The COVID-19 pandemic has reshaped life as we all know it. Many of us are staying home, avoiding individuals on the road and changing daily habits, like going to school or work, in ways we never imagined.
While we are changing old behaviours, there are new routines we need to adopt. First and foremost is the habit of wearing a mask or face covering at any time when we are in a public space.
Based mostly on our prior work in outbreaks of infectious illnesses, we know that clear, constant messages about what people can do to protect themselves and their neighborhood are critical. By that measure, the messaging on masks has been confusing.
Early within the pandemic, most people was told to not wear masks. This was driven by the longstanding recognition that standard surgical masks (additionally called medical masks) are inadequate to protect the wearer from many respiratory pathogens, as well as the concern about diverting limited provides from healthcare settings.
Science is the pursuit of data and understanding, and it inevitably modifications the best way we see the world. Thanks to the tireless efforts of scientists everywhere, we have now compressed years of research on the COVID-19 virus into months. This has led to a fast evolution of policies and recommendations, and not surprisingly some skepticism about the advice of experts.
These are among the things we’ve realized:
Masks and face coverings can stop the wearer from transmitting the COVID-19 virus to others and should provide some protection to the wearer. A number of studies have shown that face coverings can include droplets expelled from the wearer, which are accountable for almost all of transmission of the virus. This 'source control' approach reflects a shift in thinking from a 'medical' perspective (will it protect the wearer?) to a 'public health' perspective (will it assist reduce group transmission and risk for everybody?).
Many individuals with COVID-19 are unaware they are carrying the virus. It's estimated that 40% of persons with COVID-19 are asymptomatic however doubtlessly able to transmit the virus to others. In the absence widespread screening tests, we have no way of identifying many people who are silently transmitting the virus of their community.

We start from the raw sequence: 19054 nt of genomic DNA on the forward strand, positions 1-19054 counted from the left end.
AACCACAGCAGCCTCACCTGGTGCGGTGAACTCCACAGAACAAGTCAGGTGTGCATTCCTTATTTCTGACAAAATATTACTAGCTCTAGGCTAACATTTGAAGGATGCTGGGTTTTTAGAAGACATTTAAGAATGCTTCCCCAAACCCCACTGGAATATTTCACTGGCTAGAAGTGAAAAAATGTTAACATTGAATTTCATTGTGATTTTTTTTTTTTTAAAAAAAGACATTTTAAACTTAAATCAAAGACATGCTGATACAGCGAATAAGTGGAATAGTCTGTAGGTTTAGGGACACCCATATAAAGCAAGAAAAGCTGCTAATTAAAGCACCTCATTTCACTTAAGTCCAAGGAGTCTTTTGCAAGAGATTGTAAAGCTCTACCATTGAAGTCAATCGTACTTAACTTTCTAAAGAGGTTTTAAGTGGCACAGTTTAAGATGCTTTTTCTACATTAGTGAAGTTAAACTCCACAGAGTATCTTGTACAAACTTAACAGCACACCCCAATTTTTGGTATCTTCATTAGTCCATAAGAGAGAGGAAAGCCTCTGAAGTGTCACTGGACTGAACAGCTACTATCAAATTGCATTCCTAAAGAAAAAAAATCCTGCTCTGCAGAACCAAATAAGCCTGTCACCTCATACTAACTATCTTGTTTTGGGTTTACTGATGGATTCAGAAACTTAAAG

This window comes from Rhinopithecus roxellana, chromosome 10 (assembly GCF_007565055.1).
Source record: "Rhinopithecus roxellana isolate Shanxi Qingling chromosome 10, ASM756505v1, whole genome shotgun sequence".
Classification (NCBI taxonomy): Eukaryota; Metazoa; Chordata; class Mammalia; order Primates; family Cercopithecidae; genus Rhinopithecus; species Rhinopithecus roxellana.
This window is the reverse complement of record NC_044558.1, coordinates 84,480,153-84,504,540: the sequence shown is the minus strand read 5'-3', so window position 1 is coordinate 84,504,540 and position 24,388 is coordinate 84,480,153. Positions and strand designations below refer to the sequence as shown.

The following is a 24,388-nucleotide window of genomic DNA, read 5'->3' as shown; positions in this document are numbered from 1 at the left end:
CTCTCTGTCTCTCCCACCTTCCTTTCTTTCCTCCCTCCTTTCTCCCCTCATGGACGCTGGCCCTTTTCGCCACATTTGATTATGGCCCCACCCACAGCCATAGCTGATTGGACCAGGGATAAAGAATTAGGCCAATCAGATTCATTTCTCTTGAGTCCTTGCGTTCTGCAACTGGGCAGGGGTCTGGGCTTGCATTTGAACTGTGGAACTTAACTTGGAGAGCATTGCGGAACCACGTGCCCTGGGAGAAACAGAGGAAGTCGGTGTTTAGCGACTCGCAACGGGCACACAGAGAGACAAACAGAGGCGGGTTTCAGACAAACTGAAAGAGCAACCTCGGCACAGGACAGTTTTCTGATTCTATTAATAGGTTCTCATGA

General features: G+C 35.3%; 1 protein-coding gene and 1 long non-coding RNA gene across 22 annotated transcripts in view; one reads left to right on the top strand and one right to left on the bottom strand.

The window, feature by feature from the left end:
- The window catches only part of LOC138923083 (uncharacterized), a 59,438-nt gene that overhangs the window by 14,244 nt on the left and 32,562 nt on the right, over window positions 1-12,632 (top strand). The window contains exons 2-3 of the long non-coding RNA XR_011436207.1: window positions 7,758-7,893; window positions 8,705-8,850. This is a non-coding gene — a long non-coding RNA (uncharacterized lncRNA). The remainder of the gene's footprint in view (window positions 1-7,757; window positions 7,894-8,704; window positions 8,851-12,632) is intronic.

Universal mask use can significantly reduce virus transmission in the neighborhood by stopping anyone, together with those that are unwittingly carrying the virus, from transmitting it to others. Illness modeling suggests masks worn by significant parts of the population, coupled with other measures, could result in substantial reductions in case numbers and deaths.
Masks will not be perfect limitations to transmission, but they don’t must be excellent in the event that they aren’t used alone. Universal masks use ought to be accompanied by other public health measures akin to physical distancing, testing, contact tracing and restrictions on large gatherings. Those measures aren’t excellent both, but when many imperfect measures are mixed at a community level, they are often very efficient at slowing transmission and reducing infections.
Masks also can reduce the inequitable impact of the pandemic, particularly for individuals who live in crowded environments where physical distancing is tough, and for many who work in frontline roles the place there is a greater risk of publicity to the virus.
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